|Elevation||27 m (89 ft)|
|• Official||Gujarati, Hindi|
|Time zone||IST (UTC+5:30)|
Origin of name
According to the tradition, the city is named after Radhan Khan, a descendant of Fateh Khan Baloch. Fateh Khan Baloch received a freedom from the Gujarat Sultan Ahmad Shah III, which included the territory of the later day city of Radhanpur.
Radhanpur belonged to the Vaghelas and was known as Lunavada after Vaghela Lunaji of the Sardhara branch of that tribe. Subsequently, it was held as a fief under the Gujarat Sultanate, by Fateh Khan Baloch, and is said to have been named Radhanpur after Radhan Khan of that family.
Babi ancestors either entered India accompanying Mughal emperor Humayun or entered the service of Sultan Muzaffar III of Gujarat Sultanate (1561 - 1572). Bahadur Khan Babi was, in the reign of Shah Jahan, appointed manager of Tharad, and his son Sher Khan Babi made manager, thanadar, of Chunval in 1663. Their decendents controlled various villages around Radhanpur from 1693 to 1730 as Mughal fief. In 1743, Babi decendent Jawan Mard Khan II took over viceroyalty of Ahmedabad and controlled several villages in North Gujarat. He was defeated by Maratha Gaekwads in 1753 at Ahmedabad and Gaekwads agreed to his demand of control of villages in North Gujarat. His decendents lost some of these villages to Gaekwads subsequently. In 1813, Sher Khan made a treaty with the Gaekwar and British and became British protectorate. His decendents ruled the state until independence of India in 1947.
Radhanpur State was under Palanpur Agency of Bombay Presidency, which became part of Banas Kantha Agency in 1925. Bombay Presidency was reorganised as Bombay State after independence. In 1960, Gujarat was formed from Bombay State and Radhanpur fell under its Banaskantha district.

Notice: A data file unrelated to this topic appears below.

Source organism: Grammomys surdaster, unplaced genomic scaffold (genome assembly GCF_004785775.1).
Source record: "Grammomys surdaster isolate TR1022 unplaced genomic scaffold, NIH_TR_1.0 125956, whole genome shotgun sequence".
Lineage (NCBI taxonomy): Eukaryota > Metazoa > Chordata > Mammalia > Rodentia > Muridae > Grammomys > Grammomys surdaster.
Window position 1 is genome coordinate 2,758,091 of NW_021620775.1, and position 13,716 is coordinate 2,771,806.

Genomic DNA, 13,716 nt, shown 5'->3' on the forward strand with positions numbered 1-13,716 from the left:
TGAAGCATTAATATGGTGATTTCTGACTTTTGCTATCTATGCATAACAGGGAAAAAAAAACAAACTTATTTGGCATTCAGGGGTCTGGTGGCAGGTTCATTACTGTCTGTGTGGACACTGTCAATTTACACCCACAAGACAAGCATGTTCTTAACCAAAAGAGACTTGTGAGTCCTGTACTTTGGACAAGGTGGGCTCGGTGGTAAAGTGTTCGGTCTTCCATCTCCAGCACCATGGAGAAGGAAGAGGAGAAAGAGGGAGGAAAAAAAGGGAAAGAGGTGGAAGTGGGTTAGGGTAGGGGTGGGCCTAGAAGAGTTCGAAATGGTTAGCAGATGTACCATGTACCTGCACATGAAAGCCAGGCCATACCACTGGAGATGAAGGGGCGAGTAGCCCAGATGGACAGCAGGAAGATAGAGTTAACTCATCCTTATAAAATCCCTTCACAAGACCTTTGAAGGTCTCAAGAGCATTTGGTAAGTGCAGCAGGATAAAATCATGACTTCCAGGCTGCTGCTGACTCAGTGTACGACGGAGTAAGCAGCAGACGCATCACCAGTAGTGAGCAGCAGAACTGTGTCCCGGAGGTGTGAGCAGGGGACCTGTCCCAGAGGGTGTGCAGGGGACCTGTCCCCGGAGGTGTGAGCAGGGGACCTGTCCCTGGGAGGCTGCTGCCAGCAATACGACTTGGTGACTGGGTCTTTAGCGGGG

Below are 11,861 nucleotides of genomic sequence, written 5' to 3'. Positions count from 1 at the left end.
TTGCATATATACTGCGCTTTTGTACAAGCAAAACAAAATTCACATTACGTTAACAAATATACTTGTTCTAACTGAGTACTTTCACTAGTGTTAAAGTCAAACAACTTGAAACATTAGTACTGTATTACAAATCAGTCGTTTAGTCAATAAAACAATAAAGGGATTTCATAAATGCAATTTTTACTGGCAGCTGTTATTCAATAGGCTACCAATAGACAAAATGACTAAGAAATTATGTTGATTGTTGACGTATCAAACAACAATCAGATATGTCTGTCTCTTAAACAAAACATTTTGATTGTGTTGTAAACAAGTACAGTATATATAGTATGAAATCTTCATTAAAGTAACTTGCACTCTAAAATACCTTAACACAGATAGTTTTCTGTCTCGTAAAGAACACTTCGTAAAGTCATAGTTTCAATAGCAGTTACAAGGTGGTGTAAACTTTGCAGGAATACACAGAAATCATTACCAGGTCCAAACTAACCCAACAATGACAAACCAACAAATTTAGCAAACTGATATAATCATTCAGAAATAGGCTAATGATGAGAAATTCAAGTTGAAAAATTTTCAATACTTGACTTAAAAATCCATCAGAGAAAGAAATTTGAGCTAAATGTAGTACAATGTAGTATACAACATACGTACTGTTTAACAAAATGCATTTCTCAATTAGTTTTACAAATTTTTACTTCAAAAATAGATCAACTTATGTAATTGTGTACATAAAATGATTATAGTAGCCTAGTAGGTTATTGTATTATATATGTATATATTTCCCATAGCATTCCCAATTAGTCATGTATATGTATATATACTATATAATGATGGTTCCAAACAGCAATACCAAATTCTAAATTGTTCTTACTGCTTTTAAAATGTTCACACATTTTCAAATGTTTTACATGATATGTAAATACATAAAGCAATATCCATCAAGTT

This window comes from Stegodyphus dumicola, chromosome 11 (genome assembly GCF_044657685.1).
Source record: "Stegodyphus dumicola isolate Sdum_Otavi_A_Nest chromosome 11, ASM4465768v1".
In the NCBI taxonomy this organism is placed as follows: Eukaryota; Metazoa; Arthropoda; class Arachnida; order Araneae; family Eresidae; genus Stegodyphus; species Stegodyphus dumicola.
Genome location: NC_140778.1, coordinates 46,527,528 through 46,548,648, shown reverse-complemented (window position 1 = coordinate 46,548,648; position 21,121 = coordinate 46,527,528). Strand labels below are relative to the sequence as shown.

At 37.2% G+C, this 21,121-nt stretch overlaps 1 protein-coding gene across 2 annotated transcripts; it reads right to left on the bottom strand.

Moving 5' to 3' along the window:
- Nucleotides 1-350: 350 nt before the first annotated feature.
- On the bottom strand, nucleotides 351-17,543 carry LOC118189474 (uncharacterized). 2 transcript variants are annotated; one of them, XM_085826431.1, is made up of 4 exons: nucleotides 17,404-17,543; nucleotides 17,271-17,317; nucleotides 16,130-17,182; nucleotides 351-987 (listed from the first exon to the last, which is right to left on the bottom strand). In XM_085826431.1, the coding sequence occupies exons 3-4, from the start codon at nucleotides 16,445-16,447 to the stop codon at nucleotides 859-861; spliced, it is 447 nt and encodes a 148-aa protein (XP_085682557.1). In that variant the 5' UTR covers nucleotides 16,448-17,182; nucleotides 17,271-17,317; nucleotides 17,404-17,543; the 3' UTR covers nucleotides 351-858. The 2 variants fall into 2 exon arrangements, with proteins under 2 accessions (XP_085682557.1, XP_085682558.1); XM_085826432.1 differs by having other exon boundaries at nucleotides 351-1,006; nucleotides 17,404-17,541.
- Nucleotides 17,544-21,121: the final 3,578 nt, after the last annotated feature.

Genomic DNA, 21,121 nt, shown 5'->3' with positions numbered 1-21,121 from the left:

Radhanpur is located at  It has an average elevation of 27 metres (88 feet)..
As of 2008[update] India census, Radhanpur had a population of 50001. Males constitute 52% of the population and females 48%. Radhanpur has an average literacy rate of 80%, lower than the national average of 59.5%: male literacy is 68%, and female literacy is 60%. In Radhanpur, 10% of the population is under 6 years of age.
Places of interest
The town was surrounded by a part stone part brick loopholed wall fifteen feet high, eight feet broad, and about two and a half miles round, with corner towers, eight bastioned gateways, outworks and a ditch in past. There is also, surrounded by a wall, an inner fort or castle, called Rajghadi, where the Nawab used to live. Of public buildings there are twenty-four old Jain and ten old Hindu temples, and ten mosques. Of the Jain temples, some are large and richly carved with coloured marble floors. There are also some small well-carved tombs of former Nawabs including complete marble tomb of Nawab, Zoravar Khan.
- W.W. Hunter, ed. (1908). The Imperial Gazetter of India XXI. Oxford: Clarendon Press. p. 23.
- Chisholm 1911, p. 785.
- Falling Rain Genomics, Inc - Radhanpur
- "Census of India 2001: Data from the 2001 Census, including cities, villages and towns (Provisional)". Census Commission of India. Archived from the original on 2004-06-16. Retrieved 2008-11-01.
- Gazetteer of the Bombay Presidency: Cutch, Palanpur, and Mahi Kantha 2015, p. 346.
- Gazetteer of the Bombay Presidency: Cutch, Palanpur, and Mahi Kantha. Government Central Press. 1880. p. 337.
- Chisholm, Hugh, ed. (1911). "Radhanpur". Encyclopædia Britannica 22 (11th ed.). Cambridge University Press.
This article incorporates text from a publication now in the public domain: Gazetteer of the Bombay Presidency: Cutch, Palanpur, and Mahi Kantha. Government Central Press. 1880. p. 337.